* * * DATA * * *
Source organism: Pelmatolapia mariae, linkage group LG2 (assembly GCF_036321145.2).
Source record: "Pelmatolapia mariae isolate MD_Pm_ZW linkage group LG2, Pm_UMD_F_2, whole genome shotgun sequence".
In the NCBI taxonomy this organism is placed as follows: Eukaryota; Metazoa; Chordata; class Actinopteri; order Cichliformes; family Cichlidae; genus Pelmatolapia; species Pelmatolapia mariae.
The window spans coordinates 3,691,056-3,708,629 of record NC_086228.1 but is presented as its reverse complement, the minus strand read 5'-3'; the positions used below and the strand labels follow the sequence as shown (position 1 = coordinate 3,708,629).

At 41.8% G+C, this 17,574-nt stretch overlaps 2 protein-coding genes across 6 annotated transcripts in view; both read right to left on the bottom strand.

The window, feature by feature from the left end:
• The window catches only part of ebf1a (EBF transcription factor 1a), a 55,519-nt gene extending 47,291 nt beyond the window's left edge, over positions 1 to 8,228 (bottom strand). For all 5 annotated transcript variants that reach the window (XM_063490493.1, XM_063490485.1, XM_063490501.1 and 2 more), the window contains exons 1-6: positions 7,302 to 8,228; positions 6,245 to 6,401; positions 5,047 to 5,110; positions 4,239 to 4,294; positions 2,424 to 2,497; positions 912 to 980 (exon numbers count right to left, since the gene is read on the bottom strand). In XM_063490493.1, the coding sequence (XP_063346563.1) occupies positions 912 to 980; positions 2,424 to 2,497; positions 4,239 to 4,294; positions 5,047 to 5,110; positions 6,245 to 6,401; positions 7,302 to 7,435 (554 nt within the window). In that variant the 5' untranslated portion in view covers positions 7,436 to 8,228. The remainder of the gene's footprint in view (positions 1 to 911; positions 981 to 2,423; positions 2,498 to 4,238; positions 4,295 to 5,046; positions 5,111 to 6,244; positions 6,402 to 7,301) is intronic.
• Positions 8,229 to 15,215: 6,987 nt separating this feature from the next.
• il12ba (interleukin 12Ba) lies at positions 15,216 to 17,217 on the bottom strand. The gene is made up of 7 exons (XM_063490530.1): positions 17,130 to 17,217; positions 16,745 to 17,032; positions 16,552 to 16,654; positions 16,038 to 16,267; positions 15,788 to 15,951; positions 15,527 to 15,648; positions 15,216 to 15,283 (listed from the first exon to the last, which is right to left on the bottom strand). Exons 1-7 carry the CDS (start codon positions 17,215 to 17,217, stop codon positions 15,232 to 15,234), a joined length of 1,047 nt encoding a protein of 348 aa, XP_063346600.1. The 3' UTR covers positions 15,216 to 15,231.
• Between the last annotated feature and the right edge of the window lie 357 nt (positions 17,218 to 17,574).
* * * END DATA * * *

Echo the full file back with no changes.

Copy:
Source organism: Pelmatolapia mariae, linkage group LG2 (assembly GCF_036321145.2).
Source record: "Pelmatolapia mariae isolate MD_Pm_ZW linkage group LG2, Pm_UMD_F_2, whole genome shotgun sequence".
In the NCBI taxonomy this organism is placed as follows: Eukaryota; Metazoa; Chordata; class Actinopteri; order Cichliformes; family Cichlidae; genus Pelmatolapia; species Pelmatolapia mariae.
The window spans coordinates 3,691,056-3,708,629 of record NC_086228.1 but is presented as its reverse complement, the minus strand read 5'-3'; the positions used below and the strand labels follow the sequence as shown (position 1 = coordinate 3,708,629).

At 41.8% G+C, this 17,574-nt stretch overlaps 2 protein-coding genes across 6 annotated transcripts in view; both read right to left on the bottom strand.

The window, feature by feature from the left end:
• The window catches only part of ebf1a (EBF transcription factor 1a), a 55,519-nt gene extending 47,291 nt beyond the window's left edge, over positions 1 to 8,228 (bottom strand). For all 5 annotated transcript variants that reach the window (XM_063490493.1, XM_063490485.1, XM_063490501.1 and 2 more), the window contains exons 1-6: positions 7,302 to 8,228; positions 6,245 to 6,401; positions 5,047 to 5,110; positions 4,239 to 4,294; positions 2,424 to 2,497; positions 912 to 980 (exon numbers count right to left, since the gene is read on the bottom strand). In XM_063490493.1, the coding sequence (XP_063346563.1) occupies positions 912 to 980; positions 2,424 to 2,497; positions 4,239 to 4,294; positions 5,047 to 5,110; positions 6,245 to 6,401; positions 7,302 to 7,435 (554 nt within the window). In that variant the 5' untranslated portion in view covers positions 7,436 to 8,228. The remainder of the gene's footprint in view (positions 1 to 911; positions 981 to 2,423; positions 2,498 to 4,238; positions 4,295 to 5,046; positions 5,111 to 6,244; positions 6,402 to 7,301) is intronic.
• Positions 8,229 to 15,215: 6,987 nt separating this feature from the next.
• il12ba (interleukin 12Ba) lies at positions 15,216 to 17,217 on the bottom strand. The gene is made up of 7 exons (XM_063490530.1): positions 17,130 to 17,217; positions 16,745 to 17,032; positions 16,552 to 16,654; positions 16,038 to 16,267; positions 15,788 to 15,951; positions 15,527 to 15,648; positions 15,216 to 15,283 (listed from the first exon to the last, which is right to left on the bottom strand). Exons 1-7 carry the CDS (start codon positions 17,215 to 17,217, stop codon positions 15,232 to 15,234), a joined length of 1,047 nt encoding a protein of 348 aa, XP_063346600.1. The 3' UTR covers positions 15,216 to 15,231.
• Between the last annotated feature and the right edge of the window lie 357 nt (positions 17,218 to 17,574).